China imports more oil from the Middle East than any other region of the world. In 2011, China imported 2.9 million barrels per day (b/d) of Middle Eastern oil, which accounted for 60 percent of China’s oil imports. For comparison, the United States imported 2.5 million barrels per day of oil from the Middle East in 2011, accounting for 26 percent of US oil imports.
China’s largest crude oil supplier is Saudi Arabia, which provided China with one-fifth of its crude oil imports -- almost 1.1 million b/d – last year. Saudi Arabia has been China’s top crude oil supplier for the past decade. The Kingdom has established itself as a very reliable supplier in both word and deed. Saudi officials have repeatedly reassured the Chinese that they can count on Saudi Arabia to provide China with the oil it needs for continued economic growth. Saudi Aramco has backed up this commitment with its participation in a joint venture refinery in China’s Fujian Province, which processes Saudi crude.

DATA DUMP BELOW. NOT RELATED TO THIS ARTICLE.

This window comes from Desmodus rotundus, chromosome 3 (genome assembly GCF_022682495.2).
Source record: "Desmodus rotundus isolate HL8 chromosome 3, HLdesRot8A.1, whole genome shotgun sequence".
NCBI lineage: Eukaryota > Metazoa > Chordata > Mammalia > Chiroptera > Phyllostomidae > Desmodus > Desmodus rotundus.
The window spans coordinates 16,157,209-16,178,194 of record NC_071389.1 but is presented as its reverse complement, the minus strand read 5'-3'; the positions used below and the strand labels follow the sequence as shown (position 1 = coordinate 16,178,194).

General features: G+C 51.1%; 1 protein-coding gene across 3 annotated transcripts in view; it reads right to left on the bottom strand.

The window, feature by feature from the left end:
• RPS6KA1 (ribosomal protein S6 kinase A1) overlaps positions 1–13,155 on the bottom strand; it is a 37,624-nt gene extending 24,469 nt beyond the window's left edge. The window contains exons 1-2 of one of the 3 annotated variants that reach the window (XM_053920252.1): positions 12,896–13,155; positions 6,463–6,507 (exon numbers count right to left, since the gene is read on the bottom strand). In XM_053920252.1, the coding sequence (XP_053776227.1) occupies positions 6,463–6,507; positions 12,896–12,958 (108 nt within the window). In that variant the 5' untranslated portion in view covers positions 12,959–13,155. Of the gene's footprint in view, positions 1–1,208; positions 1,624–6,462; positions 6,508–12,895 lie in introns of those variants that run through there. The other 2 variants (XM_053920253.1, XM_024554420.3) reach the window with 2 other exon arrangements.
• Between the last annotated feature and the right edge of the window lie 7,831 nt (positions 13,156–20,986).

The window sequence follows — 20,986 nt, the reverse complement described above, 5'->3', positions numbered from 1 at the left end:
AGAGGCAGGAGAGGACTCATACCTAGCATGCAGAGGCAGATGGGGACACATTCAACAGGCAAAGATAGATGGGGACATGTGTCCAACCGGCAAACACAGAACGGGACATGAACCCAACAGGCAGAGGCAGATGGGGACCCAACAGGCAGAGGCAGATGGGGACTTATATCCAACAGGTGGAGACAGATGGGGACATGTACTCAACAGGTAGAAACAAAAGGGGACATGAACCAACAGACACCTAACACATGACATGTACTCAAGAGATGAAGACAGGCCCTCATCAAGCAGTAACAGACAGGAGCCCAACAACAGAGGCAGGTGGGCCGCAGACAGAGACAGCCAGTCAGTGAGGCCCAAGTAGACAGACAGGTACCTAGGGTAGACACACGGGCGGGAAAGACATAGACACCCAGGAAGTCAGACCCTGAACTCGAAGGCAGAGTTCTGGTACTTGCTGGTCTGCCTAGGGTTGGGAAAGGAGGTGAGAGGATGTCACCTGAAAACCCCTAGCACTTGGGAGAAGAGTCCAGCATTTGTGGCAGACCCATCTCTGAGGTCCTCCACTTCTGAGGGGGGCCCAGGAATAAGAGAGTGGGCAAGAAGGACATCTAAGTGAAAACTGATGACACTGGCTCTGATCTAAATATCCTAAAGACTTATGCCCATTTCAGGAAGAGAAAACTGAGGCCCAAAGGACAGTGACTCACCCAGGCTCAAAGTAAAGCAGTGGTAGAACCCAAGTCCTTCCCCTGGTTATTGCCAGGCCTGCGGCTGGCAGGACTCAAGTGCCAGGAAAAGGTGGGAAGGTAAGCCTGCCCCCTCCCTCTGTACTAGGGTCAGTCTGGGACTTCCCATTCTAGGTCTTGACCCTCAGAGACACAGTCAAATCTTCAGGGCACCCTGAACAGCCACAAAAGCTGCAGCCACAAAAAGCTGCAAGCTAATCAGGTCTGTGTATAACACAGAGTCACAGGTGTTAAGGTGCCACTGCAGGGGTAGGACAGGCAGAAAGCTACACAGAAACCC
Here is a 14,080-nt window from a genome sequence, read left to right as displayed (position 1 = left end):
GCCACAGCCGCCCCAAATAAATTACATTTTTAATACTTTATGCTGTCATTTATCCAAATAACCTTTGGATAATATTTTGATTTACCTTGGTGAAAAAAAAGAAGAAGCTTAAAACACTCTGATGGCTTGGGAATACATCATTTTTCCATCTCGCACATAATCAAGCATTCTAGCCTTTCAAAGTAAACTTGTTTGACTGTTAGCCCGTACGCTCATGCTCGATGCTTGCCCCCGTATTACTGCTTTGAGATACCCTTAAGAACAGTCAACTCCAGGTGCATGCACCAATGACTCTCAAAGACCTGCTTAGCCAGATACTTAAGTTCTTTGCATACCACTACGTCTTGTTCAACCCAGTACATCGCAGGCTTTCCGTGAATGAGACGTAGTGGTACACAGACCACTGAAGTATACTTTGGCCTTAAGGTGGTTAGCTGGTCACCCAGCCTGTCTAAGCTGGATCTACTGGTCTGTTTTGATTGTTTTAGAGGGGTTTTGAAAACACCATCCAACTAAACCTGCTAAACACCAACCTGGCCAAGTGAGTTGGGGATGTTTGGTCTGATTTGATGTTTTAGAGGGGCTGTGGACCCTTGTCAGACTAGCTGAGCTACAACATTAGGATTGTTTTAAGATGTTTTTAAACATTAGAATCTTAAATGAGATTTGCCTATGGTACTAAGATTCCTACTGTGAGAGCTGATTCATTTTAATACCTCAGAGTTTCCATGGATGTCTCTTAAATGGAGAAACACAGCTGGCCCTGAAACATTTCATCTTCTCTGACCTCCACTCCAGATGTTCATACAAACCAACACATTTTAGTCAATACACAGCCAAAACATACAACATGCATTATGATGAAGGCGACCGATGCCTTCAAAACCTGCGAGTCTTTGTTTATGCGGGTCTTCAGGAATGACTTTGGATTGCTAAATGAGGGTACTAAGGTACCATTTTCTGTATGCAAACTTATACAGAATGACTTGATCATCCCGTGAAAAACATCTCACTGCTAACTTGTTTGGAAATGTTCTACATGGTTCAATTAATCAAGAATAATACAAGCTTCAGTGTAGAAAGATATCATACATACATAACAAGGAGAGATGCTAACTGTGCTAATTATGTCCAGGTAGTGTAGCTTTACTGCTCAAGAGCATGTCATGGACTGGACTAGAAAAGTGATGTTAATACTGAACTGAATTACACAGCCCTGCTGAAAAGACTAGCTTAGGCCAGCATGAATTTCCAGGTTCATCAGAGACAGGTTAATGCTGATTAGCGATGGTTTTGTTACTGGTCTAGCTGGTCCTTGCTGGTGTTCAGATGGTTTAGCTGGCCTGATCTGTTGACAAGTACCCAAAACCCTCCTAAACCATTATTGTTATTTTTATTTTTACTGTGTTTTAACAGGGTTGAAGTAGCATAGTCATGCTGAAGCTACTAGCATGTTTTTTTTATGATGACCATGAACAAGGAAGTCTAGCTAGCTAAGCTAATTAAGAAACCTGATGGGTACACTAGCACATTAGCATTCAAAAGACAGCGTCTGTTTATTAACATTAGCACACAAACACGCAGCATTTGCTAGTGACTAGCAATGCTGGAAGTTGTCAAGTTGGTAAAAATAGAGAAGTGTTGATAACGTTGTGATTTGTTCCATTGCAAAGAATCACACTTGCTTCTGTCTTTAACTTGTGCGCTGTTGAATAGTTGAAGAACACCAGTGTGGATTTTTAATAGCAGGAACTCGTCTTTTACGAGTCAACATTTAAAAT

China’s oil imports from Iran-- its fourth largest supplier in 2012 and third largest supplier for most of the previous decade-- have recently declined, probably as a result of US sanctions aimed at reducing Iran’s revenue from crude oil exports. The National Defense Authorization Act of 2012 prescribes penalties for foreign financial institutions which do business with the Central Bank of Iran, the main clearinghouse for oil payments, but also grants 180-day exemptions to countries that “significantly reduce” oil imports from Iran. China’s imports of Iranian crude have fallen from 555,000 b/d in 2011 to 439,000 b/d in 2012 to 402,000 b/d during the period January-April 2013. These reductions earned China exemptions in June and December 2012 and June 2013.